Also important was a widespread discovery of Sydney's past. Perhaps the crucial turning point was the Rocks, which was earmarked for a massive redevelopment until the Builders' Labourers Federation imposed a 'green ban' in 1971, in the interests of both heritage and the local community. It too was turned into a tourist precinct, with a 'pleasant, if haphazard process of rustication' ironically displacing its old reputation for crime and disease. [47] The initial attempts to market it to families as 'the birthplace of the nation' were less successful than a later combination of backpacker and upmarket food and retail tourism, which eventually attracted 14 million visits a year and proved as much of a threat to the local residents as office towers. The charms of Paddington's 'iron lace' had already been discovered and were attracting tourists as much as home-buyers.[media] In 1986 the Queen Victoria Building was reopened after extensive restoration and refurbishment as a 'high-quality retail centre in a restored Victorian setting', and it too was a favourite with tourists. The 1898 building was in danger of demolition in 1959, when it was widely seen as a Victorian monstrosity, but was saved by the city council's 1971 Strategic Plan, which recognised the value of the city's historical fabric. The QVB was always meant to be a shopping centre. More controversial redevelopments were the 1985 InterContinental Hotel in the 1851 Treasury building and the 1999 Westin Hotel in the 1874 General Post Office building, where the original uses of the buildings were erased in the interests of up-market tourism. Other areas that became popular as tourist precincts depended on their heritage being saved: Glebe, Balmain, 'bohemian' Newtown, Surry Hills and Woolloomooloo (most of them subject to Green Bans). Yet at the same time rapidly expanding suburbia swallowed up the historic towns of Parramatta, Liverpool and Campbelltown, once enjoyed by those heading out of the city for a Sunday drive in search of 'old world charm'. Other suburbs attracted tourists because of the character bestowed on them by particular migrant groups: Leichhardt's Italians or Cabramatta's Vietnamese. The most extreme example of such a precinct is Chinatown, which had attracted tourists from the late nineteenth century but was thoroughly made over as a tourist precinct in 1980: lion gates and ceremonial arches gave an instantly recognisable and internationally acceptable 'traditional' notion of Chineseness to Dixon Street. [48] These areas remained vibrant local communities despite the tourists. [49] But whose past was being saved? A historical past that was not readily apparent in an aesthetically pleasing building or streetscape was often ignored. [50]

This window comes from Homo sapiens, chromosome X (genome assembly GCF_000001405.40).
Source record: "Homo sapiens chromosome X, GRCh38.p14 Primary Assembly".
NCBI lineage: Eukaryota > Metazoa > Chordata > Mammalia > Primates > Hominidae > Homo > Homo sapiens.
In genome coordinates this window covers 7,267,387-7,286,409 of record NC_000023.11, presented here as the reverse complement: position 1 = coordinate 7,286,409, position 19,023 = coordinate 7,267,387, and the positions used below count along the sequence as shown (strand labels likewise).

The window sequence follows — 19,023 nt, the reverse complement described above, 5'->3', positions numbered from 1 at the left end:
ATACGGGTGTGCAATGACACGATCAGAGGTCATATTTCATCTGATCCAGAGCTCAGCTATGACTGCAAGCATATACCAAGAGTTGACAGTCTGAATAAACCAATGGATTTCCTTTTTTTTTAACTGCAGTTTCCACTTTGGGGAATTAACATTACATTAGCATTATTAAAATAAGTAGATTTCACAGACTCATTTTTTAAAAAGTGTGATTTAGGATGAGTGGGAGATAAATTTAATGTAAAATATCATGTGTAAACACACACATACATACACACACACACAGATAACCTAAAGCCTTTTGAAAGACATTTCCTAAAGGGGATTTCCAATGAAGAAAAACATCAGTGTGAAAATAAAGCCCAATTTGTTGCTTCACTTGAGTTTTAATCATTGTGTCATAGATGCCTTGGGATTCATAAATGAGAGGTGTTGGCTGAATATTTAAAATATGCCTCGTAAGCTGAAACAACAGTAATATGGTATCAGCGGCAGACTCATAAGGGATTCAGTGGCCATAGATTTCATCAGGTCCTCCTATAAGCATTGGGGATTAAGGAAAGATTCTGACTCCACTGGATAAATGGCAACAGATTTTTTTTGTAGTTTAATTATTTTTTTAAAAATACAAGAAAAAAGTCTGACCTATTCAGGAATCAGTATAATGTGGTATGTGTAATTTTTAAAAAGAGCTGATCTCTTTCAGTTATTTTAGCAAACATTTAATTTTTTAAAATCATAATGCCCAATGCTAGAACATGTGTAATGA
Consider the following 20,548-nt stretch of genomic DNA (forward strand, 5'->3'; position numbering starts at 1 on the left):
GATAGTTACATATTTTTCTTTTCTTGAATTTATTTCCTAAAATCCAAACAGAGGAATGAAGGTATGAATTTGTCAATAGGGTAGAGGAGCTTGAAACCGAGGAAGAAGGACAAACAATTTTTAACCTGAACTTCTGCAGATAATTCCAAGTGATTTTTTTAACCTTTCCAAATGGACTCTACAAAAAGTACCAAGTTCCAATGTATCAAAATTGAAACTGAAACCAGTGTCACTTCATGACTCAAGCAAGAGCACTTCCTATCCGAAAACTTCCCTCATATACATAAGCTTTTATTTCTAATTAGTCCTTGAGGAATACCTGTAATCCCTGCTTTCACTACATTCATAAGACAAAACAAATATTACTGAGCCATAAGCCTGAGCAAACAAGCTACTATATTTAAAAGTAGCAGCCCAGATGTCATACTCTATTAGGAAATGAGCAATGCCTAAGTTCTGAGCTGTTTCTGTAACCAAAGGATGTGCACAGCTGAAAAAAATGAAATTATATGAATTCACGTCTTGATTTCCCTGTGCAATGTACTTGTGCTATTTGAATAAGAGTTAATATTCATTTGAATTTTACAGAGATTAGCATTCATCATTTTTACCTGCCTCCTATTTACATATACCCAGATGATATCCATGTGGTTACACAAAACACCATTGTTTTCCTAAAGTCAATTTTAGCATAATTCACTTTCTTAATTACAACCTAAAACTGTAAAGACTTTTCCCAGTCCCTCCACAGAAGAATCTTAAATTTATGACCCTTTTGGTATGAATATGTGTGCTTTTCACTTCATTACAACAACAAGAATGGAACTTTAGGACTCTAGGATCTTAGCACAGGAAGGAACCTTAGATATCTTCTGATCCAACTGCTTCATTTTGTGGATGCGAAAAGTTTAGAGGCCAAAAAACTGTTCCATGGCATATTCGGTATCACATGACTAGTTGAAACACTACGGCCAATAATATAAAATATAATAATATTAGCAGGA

New attractions

Perhaps the most dramatic contribution to tourism was the advent of a determinedly modern building that was a dramatic break with the past: the Sydney Opera House. It initially gained international attention because of the controversy surrounding its construction but once it was opened in 1973 it became an enormously potent symbol of Sydney internationally, one of the world's most recognised and admired buildings. [51] Every tourist had to have their Opera House moment. As a member of the American indy band No Age put it, 'It really does feel like you are hanging out in a postcard'. [52]